Formerly the Barfly, the Camden Assembly is at the forefront of London’s music scene and it’s easy to see why. As London became rapidly gentrified, the ruins of the skaggy indie rock of the noughties held on to its last breath in the Barfly before shutting up shop. The Camden Assembly however, caters for all kinds of tastes and creeds by hosting nights ranging from indie to grime and hard house. Tonight, the Assembly takes us on a journey through alt rock via shoegaze and grunge.
Lewisham’s very own Inevitable Daydream open the stage. Heavy grungy tones and visceral raw energy fills the room. Showing a wonderful blend of excessive riffs and quirky lyrics, the three piece know how to pack a punch in all the right places. Excessively more out there in the flesh than on recording, Inevitable Daydream don’t hold back with their use of weird effects, which make for outlandish yet epic sounds. The final song of their set descends into what feels like a gargantuan mega jam and bookmarks them at a great point, showcasing to us exactly what they stand for without becoming too cumbersome.
Furs & Masks follow, with their jolty take on macho rock ‘n’ roll. Massive guitars and memorable melodies are what’s in store from the trio. A modern take on the 60’s cut, ‘Runaway’ by Del Shannon is not only fuzzy and charming but gives us a sense of the versatility that the band has as a collective. Marching on through the set, knocking back the tunes, Furs & Masks establish themselves as confident mad men, that look like they are ready to set the place on fire. It’s electric and sounds like The Libertines on steroids.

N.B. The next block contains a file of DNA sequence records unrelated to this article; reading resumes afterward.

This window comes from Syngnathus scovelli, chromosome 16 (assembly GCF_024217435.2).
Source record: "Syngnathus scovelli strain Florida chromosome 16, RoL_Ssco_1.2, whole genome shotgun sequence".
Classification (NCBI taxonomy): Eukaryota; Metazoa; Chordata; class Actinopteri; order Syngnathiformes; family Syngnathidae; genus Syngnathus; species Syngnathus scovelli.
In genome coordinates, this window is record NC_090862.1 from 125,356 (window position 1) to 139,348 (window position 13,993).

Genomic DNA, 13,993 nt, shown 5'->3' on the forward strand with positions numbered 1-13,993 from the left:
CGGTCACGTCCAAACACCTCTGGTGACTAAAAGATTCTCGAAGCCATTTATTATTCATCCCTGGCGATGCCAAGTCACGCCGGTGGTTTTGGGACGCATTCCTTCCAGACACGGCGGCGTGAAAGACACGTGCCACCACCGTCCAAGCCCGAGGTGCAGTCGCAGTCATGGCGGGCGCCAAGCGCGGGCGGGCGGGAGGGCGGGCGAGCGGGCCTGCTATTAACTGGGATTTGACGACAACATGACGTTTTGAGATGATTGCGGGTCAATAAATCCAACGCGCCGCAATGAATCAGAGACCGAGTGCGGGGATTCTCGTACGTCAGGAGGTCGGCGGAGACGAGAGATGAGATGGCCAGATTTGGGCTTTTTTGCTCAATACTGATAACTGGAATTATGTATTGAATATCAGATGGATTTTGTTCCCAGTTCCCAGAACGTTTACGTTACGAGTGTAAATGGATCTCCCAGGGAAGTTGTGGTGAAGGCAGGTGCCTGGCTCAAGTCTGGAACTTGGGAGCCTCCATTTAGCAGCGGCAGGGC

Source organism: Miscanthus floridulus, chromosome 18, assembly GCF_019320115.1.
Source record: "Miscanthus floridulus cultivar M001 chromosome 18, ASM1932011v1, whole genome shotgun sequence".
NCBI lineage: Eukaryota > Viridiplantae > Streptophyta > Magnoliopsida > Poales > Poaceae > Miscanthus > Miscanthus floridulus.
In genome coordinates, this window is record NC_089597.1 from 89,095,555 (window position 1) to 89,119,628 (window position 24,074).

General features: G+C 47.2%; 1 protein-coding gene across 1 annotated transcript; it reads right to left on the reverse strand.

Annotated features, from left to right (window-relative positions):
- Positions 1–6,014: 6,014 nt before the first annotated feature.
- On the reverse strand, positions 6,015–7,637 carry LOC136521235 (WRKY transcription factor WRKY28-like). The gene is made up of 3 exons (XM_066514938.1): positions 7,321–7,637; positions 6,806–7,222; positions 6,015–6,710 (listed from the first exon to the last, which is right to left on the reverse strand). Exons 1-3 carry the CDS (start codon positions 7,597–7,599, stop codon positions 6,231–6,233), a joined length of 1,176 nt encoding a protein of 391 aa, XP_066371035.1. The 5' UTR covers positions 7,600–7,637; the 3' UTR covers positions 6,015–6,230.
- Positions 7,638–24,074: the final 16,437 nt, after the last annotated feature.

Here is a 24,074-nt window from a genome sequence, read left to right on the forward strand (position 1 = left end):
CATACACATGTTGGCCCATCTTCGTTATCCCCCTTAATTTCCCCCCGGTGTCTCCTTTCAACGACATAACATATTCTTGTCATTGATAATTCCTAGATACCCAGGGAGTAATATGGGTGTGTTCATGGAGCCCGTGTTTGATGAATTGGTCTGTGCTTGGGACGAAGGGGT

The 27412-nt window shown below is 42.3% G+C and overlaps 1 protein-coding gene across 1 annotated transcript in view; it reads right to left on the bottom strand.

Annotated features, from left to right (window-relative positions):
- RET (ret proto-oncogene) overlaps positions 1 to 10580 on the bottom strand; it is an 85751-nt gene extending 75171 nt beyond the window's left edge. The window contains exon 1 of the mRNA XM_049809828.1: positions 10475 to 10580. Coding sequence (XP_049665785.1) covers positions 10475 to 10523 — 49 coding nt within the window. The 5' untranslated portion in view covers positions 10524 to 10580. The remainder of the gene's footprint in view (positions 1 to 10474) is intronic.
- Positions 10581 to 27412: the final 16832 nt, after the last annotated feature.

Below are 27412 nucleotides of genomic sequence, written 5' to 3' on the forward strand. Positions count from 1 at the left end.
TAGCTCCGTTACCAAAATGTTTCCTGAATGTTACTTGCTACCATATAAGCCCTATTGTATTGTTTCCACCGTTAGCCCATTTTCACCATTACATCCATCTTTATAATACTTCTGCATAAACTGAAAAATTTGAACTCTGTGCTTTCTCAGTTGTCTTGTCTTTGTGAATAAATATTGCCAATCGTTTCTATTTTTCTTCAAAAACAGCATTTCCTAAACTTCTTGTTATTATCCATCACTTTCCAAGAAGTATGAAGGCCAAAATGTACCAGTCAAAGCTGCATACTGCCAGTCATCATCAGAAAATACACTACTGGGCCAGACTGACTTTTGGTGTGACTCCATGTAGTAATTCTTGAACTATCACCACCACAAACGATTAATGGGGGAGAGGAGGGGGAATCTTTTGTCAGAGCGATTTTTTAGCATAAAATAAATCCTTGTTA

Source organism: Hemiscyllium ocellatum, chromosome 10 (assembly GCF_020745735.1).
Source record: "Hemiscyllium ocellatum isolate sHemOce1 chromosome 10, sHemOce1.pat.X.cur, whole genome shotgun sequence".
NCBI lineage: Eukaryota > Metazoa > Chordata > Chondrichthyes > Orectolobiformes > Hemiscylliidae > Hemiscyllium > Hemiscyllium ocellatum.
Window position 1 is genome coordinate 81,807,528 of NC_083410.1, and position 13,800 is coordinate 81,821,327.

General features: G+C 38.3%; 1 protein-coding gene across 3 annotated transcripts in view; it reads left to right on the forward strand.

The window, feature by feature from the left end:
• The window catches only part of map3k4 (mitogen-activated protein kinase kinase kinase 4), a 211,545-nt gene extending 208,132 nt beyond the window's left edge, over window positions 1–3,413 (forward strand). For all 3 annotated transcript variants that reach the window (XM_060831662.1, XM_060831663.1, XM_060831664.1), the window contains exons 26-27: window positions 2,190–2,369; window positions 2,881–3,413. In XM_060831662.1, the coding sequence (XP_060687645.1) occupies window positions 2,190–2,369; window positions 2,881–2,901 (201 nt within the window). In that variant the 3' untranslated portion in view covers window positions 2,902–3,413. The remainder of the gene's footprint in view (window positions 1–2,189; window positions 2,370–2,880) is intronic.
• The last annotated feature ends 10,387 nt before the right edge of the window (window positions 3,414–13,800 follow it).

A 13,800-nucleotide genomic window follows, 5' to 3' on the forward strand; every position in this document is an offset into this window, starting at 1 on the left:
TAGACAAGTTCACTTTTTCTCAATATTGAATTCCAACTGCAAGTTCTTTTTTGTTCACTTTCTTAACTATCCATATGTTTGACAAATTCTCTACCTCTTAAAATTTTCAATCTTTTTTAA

Beaming in from outer space, Little Green Men take to the stage. Bubbling up a delightful concoction of Smashing Pumpkins-esque alternative with upbeat garage rock. Gunning with two vocalists can be a risky move, but for Little Green Men it’s a great combination. Taking turns to lead, neither gets in the way of one another or overstepping the mark. The crowd are all riled up for this lot as the pit opens and despite all the running and flailing around, there’s a genuine sense of solidarity between the crowd and the band. ‘I Wanna Be an Astronaut’ which I can only describe as ‘Space Oddity’ if Bowie was in Nirvana, stands out massively. From the sweet melodic bass line and angelic falsetto backing vocals to the harsh and heavy ending, these space invaders know how to get people moving.
Last but not least, the sugary sweet Honey Lung round off the night. A wholesome blend of shoegazey tones and big punchy riffs, these guys really are the definition of bittersweet. Taking to the stage with unprecedented energy, the whole room bounces in unison. Honey Lung sound colossal tonight bursting into their debut single ‘Something’ and three quarters of the room turns into a pit. Frontman and guitarist Jamie Batten knows how to wield his weapon, effortlessly ripping away at the strings. A blend of silky smooth tones that’s held together by a bassist and drummer that couldn’t be more in tune with each other.
Treating the crowd a new song tonight, Honey Lung are clearly looking to expand their sound. A lot heavier in nature with more interplay between the two guitar parts, the new stuff goes down a storm. Parts of it almost sounds surfy, before it breaks and leaves a sickly-sweet feeling in the pit of the stomach.
Collectively, the bands of the night showed such force and exuberance that is not only promising but admirable. There’s a real comradery between each of the bands that made the night feel special. With such a range of talent, it’s hard not to feel like there’s a scene is blossoming. All unique in their own ways yet bonded by the quest to play music.